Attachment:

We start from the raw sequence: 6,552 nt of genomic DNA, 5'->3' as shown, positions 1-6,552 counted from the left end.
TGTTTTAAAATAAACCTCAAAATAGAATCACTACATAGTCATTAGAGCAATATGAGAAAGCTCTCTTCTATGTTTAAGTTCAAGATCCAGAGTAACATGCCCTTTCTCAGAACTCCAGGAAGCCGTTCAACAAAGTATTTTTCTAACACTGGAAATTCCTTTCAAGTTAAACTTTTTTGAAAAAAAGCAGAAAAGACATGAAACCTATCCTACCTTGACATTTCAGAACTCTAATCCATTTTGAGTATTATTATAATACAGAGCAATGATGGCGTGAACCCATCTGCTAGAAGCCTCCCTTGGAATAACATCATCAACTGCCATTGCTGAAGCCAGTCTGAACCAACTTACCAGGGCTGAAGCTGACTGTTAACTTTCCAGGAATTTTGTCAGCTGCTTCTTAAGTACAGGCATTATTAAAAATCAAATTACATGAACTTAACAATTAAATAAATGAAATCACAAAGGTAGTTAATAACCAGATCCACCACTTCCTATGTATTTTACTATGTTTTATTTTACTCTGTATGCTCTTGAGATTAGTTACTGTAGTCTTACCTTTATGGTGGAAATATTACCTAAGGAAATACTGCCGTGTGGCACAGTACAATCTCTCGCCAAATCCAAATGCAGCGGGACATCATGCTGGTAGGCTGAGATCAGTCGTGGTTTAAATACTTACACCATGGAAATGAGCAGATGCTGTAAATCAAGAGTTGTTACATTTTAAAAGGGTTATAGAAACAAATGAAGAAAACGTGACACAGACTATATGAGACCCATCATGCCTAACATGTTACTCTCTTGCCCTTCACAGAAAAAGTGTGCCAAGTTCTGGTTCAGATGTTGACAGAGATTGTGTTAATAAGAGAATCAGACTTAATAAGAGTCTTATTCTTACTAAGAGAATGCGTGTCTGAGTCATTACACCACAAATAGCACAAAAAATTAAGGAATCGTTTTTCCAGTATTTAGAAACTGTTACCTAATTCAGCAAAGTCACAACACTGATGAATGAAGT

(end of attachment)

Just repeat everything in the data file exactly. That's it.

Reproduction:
We start from the raw sequence: 6,552 nt of genomic DNA, 5'->3' as shown, positions 1-6,552 counted from the left end.
TGTTTTAAAATAAACCTCAAAATAGAATCACTACATAGTCATTAGAGCAATATGAGAAAGCTCTCTTCTATGTTTAAGTTCAAGATCCAGAGTAACATGCCCTTTCTCAGAACTCCAGGAAGCCGTTCAACAAAGTATTTTTCTAACACTGGAAATTCCTTTCAAGTTAAACTTTTTTGAAAAAAAGCAGAAAAGACATGAAACCTATCCTACCTTGACATTTCAGAACTCTAATCCATTTTGAGTATTATTATAATACAGAGCAATGATGGCGTGAACCCATCTGCTAGAAGCCTCCCTTGGAATAACATCATCAACTGCCATTGCTGAAGCCAGTCTGAACCAACTTACCAGGGCTGAAGCTGACTGTTAACTTTCCAGGAATTTTGTCAGCTGCTTCTTAAGTACAGGCATTATTAAAAATCAAATTACATGAACTTAACAATTAAATAAATGAAATCACAAAGGTAGTTAATAACCAGATCCACCACTTCCTATGTATTTTACTATGTTTTATTTTACTCTGTATGCTCTTGAGATTAGTTACTGTAGTCTTACCTTTATGGTGGAAATATTACCTAAGGAAATACTGCCGTGTGGCACAGTACAATCTCTCGCCAAATCCAAATGCAGCGGGACATCATGCTGGTAGGCTGAGATCAGTCGTGGTTTAAATACTTACACCATGGAAATGAGCAGATGCTGTAAATCAAGAGTTGTTACATTTTAAAAGGGTTATAGAAACAAATGAAGAAAACGTGACACAGACTATATGAGACCCATCATGCCTAACATGTTACTCTCTTGCCCTTCACAGAAAAAGTGTGCCAAGTTCTGGTTCAGATGTTGACAGAGATTGTGTTAATAAGAGAATCAGACTTAATAAGAGTCTTATTCTTACTAAGAGAATGCGTGTCTGAGTCATTACACCACAAATAGCACAAAAAATTAAGGAATCGTTTTTCCAGTATTTAGAAACTGTTACCTAATTCAGCAAAGTCACAACACTGATGAATGAAGT